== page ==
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In this course, photographer and author Jan Kabili explores what you need to know to start using Adobe Photoshop Elements 11 to edit, organize, and share your photos.
The course begins with a look at how to import your photos into Elements, and then dives right into editing photos with the Photo Fix, Quick Edit, and Guided Edit workspaces. Jan also introduces the Expert Edit workspace, which provides tools for making selections, retouching, compositing, adding text, and more. Finally, the course reviews the Elements 11 sharing features, including crafting photo creations like greeting cards, emailing photos, and sharing photos on Facebook.
From time to time you may want a copy of a photo that you have in your Elements Organizer for some purpose like sharing on a personal website or may be on a social media site that's not directly accessible from the Organizer's sharing options. You could open each file like that in Elements' Editor, resize each one to the size you want and save a copy in the format that you need. But if you're trying to get copies of lots of files, it's probably faster to use the Export command in the Organizer, which does all that for you. So for example, let's say that I want to put these two vertical photos on my website.
I'll select them both, holding the Ctrl key on the PC or the Command key on the Mac and then I'll go to the File menu in Elements Organizer and I'll go down to Export As New Files. Now the fact that this is new files is a reminder that Elements is going to make a copy of these files, it's not going to export the actual PSD files, those remain untouched. So I'll choose Export As New Files and then opens the Export New Files dialog box. You can see the two thumbnails that I selected here. If I wanted to add more to this batch I could click this Plus symbol and then navigate to more files.
Over here on the right I'll choose the File Type, now these happen to be PSD format files. If I want to put these up somewhere on the web I'm going to want to convert them to JPEG, so I'll choose JPEG here. Because these are going to be JPEGs I can choose the JPEG compression quality, I'll just leave that at Medium. And in the Location field I can choose the destination for these copies. I'll click the Browse button and I'm going to put these on my desktop and I'll click OK. I'm going to keep the original filenames the same for these JPEGs as they are for the PSDs so that I know which file relates to which.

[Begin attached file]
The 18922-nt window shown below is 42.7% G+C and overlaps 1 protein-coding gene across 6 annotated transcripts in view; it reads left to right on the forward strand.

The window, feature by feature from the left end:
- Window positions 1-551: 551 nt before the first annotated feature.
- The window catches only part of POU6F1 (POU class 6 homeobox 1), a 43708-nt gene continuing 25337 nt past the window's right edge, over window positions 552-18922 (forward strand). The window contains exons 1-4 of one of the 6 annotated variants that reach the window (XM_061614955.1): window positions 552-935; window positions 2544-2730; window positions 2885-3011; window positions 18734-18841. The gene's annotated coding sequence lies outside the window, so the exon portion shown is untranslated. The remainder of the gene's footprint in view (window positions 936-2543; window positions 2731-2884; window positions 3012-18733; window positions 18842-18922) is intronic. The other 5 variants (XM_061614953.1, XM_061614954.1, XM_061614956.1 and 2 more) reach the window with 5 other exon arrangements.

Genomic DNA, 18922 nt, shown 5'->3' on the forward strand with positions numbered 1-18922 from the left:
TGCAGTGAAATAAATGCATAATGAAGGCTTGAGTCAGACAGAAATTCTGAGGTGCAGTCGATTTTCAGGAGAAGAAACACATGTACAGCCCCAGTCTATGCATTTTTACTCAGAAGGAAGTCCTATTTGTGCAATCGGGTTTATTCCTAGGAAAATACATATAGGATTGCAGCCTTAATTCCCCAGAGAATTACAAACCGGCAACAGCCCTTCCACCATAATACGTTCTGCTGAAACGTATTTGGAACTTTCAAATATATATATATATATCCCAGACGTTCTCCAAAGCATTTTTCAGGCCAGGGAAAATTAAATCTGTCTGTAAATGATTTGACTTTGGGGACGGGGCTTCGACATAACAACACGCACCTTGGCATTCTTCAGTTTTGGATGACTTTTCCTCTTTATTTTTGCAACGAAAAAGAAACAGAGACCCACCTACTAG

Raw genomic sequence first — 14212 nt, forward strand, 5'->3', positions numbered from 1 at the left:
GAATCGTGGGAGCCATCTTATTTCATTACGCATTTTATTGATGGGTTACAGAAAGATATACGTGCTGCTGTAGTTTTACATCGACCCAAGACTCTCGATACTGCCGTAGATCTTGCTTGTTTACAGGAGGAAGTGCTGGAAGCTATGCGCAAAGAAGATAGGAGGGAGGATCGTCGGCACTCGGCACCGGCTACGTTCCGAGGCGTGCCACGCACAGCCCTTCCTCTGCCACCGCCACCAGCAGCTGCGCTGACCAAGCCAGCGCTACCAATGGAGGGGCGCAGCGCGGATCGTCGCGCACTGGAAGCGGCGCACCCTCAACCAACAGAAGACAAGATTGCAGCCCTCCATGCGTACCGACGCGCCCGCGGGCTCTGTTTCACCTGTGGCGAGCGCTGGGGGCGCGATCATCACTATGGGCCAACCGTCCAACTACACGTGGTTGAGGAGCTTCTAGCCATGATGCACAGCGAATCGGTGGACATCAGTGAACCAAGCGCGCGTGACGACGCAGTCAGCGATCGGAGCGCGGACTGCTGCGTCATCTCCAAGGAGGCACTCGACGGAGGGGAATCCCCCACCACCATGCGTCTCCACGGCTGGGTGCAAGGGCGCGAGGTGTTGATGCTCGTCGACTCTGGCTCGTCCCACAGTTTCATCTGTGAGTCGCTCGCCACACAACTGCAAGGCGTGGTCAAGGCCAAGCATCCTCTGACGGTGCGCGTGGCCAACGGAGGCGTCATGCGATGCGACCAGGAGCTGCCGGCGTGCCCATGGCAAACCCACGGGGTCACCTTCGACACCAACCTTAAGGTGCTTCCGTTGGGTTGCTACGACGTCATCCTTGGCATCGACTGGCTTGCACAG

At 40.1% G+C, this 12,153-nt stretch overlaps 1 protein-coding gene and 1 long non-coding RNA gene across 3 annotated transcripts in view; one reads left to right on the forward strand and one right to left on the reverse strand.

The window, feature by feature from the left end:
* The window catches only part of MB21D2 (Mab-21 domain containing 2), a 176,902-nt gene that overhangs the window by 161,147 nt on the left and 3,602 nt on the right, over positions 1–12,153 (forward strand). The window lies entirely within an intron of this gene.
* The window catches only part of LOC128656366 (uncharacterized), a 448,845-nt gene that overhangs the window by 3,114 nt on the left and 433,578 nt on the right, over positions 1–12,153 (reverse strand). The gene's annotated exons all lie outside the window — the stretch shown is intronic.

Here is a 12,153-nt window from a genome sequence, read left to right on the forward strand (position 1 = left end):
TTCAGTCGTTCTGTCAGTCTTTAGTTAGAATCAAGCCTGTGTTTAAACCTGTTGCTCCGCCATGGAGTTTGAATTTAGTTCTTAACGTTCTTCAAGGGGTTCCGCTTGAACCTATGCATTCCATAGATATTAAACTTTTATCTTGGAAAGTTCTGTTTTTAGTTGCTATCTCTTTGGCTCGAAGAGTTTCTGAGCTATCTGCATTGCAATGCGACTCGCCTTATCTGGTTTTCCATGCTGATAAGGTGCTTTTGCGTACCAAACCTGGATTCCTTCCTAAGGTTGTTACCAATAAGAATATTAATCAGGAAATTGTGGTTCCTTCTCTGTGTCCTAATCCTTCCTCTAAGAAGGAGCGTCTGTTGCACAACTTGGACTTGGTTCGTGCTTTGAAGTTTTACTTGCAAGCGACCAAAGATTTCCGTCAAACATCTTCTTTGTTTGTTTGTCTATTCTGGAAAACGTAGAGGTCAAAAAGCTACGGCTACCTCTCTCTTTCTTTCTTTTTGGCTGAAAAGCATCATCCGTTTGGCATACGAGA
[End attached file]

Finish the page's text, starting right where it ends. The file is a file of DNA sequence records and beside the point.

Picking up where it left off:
But sometimes you may need to rename your files. If you choose Common Base Name here and then type something in like Paris, then Elements will rename the exported files using this as the Base Name and adding sequential numbers. So in this case I would get two files paris1.jpg and paris2.jpg, but I am just going to leave these at the Original Names and finally click Export. I'll click OK at the message that export has taken place and out on my Desktop there are the two JPEGs that I just exported from Elements without any effect on the original PSD files which are in the same folders where they've always been.
Let's go back to Elements one more time and let's say I now want to export this file, well this is a JPEG already. So I'll select that, I'll choose File > Export As New File again and this time if I need a JPEG I have a choice. If I leave this set to Use Original Format, I'll export a JPEG that is a copy of the original but that doesn't get recompressed in terms of size, it'll be the same size as the original. If I need a smaller JPEG than that, then I will choose JPEG here and choose the compression size as I did with the PSD files.
So that's how to use the Export New Files command to get copies of your original files.
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